Not a tutorial, but I thought I would share what I recently discussed elsewhere regarding my engine layout and setup:
The application “shell” is mainly used as a kind of router to link websocket client connections to worker_thread instances, using MessagePort as the communication medium between websocket connection and worker_thread.
Each worker_thread instance acts as a sort of mini “game loop” which encapsulates all the logic required to manage a collection of spatially-related websocket clients. For this part I use a fork of “ecsy”, an Entity-Component-System engine, to manage interactions between game objects and Babylon.js NullEngine for game object physics.
Each individual Entity which is used for its player counterpart has a custom Machina.js-inspired “server-side” client FSM, whose transitions link directly to websocket clients, controlling their state.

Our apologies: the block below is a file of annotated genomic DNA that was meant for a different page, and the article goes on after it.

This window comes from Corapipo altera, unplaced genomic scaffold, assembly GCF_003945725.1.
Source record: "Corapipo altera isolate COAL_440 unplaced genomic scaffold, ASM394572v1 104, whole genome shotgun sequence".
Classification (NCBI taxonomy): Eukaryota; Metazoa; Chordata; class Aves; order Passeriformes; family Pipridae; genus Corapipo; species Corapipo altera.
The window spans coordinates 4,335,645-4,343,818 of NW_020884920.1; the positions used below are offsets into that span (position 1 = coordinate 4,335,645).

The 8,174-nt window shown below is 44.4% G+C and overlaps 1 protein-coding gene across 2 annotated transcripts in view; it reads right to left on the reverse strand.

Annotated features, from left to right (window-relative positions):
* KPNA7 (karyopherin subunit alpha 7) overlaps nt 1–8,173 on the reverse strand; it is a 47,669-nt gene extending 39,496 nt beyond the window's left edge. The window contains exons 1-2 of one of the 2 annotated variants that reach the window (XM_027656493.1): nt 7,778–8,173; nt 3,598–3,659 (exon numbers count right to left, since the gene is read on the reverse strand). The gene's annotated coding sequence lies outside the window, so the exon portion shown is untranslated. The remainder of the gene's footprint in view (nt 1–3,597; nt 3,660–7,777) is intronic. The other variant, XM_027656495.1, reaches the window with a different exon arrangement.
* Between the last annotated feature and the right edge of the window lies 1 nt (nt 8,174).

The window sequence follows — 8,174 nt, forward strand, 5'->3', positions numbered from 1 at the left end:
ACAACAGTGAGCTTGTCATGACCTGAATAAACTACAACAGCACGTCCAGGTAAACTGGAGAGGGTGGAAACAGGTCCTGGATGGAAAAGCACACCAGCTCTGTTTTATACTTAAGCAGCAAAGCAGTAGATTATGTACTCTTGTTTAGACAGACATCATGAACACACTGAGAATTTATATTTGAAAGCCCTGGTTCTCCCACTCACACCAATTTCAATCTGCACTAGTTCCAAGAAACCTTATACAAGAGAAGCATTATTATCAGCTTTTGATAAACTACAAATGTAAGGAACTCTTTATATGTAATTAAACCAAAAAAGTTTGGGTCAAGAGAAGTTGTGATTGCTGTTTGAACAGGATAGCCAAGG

And finally, on the client side, websocket clients have their own copy of the client FSM which contains more client-specific things like managing actual Babylon.js visuals, player input, media asset management, and the client game loop.
This setup is done for a number of reasons, mainly a) reuse of containerized resources during deployment, b) spatially segregating websocket connections, and c) separation-of-concerns for what actually constitutes the portion of the game engine referred to as the “game loop” from the rest of the web-app-based engine (database connectivity, logging, authN and authZ, hot-reloading the UI during development, etc).
Regarding Websockets performance, I don’t think this would be an issue once connection is established, as message frames lack HTTP overhead. However, they are typically JSON or plaintext, so it would behoove the developer to eventually commit to byte-packing message-frames sent over the wire, similar to gRPC or old-school wsock32 if you coded in the previous century , and sending them as binary websockets.